I used the auto-link feature on Amazon to take me to the same book on Barnes & Noble and Booksense, the auto-link doesn't work on Barnes & Noble and Booksense, it does work on Froogle. Have Booksense and Barnes & Noble blocked the toolbar?

Why would a toolbar designed to send people to Booksense and Barnes & Noble not work at Booksense and Barnes & Noble? Im guessing one of the following.

Either,

1) The toolbar was so poorly designed that google didn't even test to see if it worked on two of the websites it sends people to

2) Google gave them some code to block the toolbar, even though they didn't offer it to anyone else

Which only leaves two possible answers,

1) Google has incredibly sloppy programmers and testers

2) Google is doing evil :)

Josefu




msg:1101774
 1:12 am on Aug 10, 2005 (gmt 0)

I can't agree with this AutoLink function at all, for a point that Google seems to be missing. If my site is Victoria's secret and I have gone through a lot of work to draw a potential client there (decor, advertising of my own, etc), how would I feel if, once he's in my velvet grotto, he sees ads for other wares - and perhaps the competition's - In my very store?

The worst part about this is that Google provides only the user with the option of enabling or disabling this feature, and that the site owner must resort to an independently-developed tactic to block it. With the development of something as intrusive as AutoLink, shouldn't have Google developed a metatag {or something} for site owners who want not to be intruded upon?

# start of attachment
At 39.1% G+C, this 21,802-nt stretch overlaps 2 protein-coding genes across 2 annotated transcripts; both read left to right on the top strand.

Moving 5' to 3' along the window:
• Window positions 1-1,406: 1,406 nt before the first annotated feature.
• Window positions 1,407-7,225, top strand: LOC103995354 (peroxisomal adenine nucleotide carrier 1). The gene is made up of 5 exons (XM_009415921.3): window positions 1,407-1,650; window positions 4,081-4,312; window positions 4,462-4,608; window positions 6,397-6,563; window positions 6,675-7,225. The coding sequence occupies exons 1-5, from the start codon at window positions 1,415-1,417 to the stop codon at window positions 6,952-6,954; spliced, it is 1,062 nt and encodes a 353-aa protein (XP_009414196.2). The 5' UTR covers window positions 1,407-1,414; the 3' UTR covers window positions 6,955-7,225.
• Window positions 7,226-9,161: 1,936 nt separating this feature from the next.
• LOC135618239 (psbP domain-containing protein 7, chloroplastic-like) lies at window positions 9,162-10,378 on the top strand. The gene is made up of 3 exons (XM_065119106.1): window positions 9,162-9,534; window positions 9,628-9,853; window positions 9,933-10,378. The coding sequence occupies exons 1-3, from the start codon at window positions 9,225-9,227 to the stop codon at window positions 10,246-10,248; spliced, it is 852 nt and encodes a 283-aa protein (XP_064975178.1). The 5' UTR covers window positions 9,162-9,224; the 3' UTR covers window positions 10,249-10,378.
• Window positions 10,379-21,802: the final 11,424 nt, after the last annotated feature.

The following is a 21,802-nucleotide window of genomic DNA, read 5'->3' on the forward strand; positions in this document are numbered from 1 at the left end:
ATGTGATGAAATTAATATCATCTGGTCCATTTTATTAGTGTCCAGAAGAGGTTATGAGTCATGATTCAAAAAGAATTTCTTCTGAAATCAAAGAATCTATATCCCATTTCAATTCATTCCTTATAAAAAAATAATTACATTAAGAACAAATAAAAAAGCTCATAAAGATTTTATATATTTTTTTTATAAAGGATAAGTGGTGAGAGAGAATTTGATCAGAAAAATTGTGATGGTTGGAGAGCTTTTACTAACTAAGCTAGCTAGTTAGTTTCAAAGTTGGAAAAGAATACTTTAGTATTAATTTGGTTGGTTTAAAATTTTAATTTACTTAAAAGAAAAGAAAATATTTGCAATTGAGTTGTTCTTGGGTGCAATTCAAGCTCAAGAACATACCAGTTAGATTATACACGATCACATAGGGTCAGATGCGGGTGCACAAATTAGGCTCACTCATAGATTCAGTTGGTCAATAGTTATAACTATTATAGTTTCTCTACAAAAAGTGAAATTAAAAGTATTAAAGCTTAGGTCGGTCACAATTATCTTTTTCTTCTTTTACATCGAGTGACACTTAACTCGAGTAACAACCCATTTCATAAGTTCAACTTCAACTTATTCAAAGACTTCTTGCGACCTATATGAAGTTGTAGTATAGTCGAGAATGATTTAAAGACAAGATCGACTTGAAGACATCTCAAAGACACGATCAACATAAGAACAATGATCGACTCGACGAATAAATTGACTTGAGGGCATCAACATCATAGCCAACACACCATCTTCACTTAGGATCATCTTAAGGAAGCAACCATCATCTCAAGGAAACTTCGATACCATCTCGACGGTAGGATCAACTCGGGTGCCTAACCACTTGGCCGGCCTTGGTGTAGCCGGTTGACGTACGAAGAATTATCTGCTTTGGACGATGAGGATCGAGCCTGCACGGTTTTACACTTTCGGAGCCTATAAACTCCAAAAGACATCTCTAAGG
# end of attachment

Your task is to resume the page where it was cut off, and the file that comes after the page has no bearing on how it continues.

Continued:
I do very much like what Google does for my site by listing it, but the price I pay in exchange for that service is getting heavier and heavier it seems. If I chose to not participate in AdWords and AdSense, granted I would not be earning them any revenue in exchange for my being listed, but with AutoLink Google pushes its revenue-earning potential to every site it crawls. In the above exchange there is a line between my freeloading from them and their freeloading from me; Though I don't know exactly where to draw it, I feel that through AutoLink it's been pushed a fair way in my direction.

I participate in AdSense and AdWords, so I cannot very well block Googlebot. As it stands, my question is this: will I be somehow penalised if I resort to the javascript AutoLink-blocking procedure?

ac112




msg:1101775
 3:20 am on Aug 10, 2005 (gmt 0)

I'm now seeing the latest version too. As SpikeyRob pointed out, the "New! Enable Google Desktop Search" link does not appear to be removable.

SpikeyRob




msg:1101776
 6:48 am on Aug 10, 2005 (gmt 0)